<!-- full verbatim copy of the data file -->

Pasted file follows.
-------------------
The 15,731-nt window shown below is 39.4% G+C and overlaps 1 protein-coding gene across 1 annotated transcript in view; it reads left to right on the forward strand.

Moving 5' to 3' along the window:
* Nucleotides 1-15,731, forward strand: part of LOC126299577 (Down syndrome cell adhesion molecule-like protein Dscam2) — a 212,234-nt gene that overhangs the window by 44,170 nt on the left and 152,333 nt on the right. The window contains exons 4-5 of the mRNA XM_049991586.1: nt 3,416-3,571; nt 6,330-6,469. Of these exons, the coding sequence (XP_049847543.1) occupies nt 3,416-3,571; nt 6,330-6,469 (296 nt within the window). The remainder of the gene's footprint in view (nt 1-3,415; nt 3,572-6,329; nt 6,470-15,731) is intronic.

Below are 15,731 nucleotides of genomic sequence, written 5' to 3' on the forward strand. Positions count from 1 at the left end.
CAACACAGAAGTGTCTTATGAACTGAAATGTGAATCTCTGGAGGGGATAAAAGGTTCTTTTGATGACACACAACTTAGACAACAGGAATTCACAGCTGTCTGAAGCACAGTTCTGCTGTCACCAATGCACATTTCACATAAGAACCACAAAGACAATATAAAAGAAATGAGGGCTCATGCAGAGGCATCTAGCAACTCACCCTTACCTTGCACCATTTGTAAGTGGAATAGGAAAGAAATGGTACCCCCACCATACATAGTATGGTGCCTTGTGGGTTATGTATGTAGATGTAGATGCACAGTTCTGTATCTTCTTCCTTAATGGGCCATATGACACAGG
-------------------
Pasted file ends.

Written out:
The 15,731-nt window shown below is 39.4% G+C and overlaps 1 protein-coding gene across 1 annotated transcript in view; it reads left to right on the forward strand.

Moving 5' to 3' along the window:
* Nucleotides 1-15,731, forward strand: part of LOC126299577 (Down syndrome cell adhesion molecule-like protein Dscam2) — a 212,234-nt gene that overhangs the window by 44,170 nt on the left and 152,333 nt on the right. The window contains exons 4-5 of the mRNA XM_049991586.1: nt 3,416-3,571; nt 6,330-6,469. Of these exons, the coding sequence (XP_049847543.1) occupies nt 3,416-3,571; nt 6,330-6,469 (296 nt within the window). The remainder of the gene's footprint in view (nt 1-3,415; nt 3,572-6,329; nt 6,470-15,731) is intronic.

Below are 15,731 nucleotides of genomic sequence, written 5' to 3' on the forward strand. Positions count from 1 at the left end.
CAACACAGAAGTGTCTTATGAACTGAAATGTGAATCTCTGGAGGGGATAAAAGGTTCTTTTGATGACACACAACTTAGACAACAGGAATTCACAGCTGTCTGAAGCACAGTTCTGCTGTCACCAATGCACATTTCACATAAGAACCACAAAGACAATATAAAAGAAATGAGGGCTCATGCAGAGGCATCTAGCAACTCACCCTTACCTTGCACCATTTGTAAGTGGAATAGGAAAGAAATGGTACCCCCACCATACATAGTATGGTGCCTTGTGGGTTATGTATGTAGATGTAGATGCACAGTTCTGTATCTTCTTCCTTAATGGGCCATATGACACAGG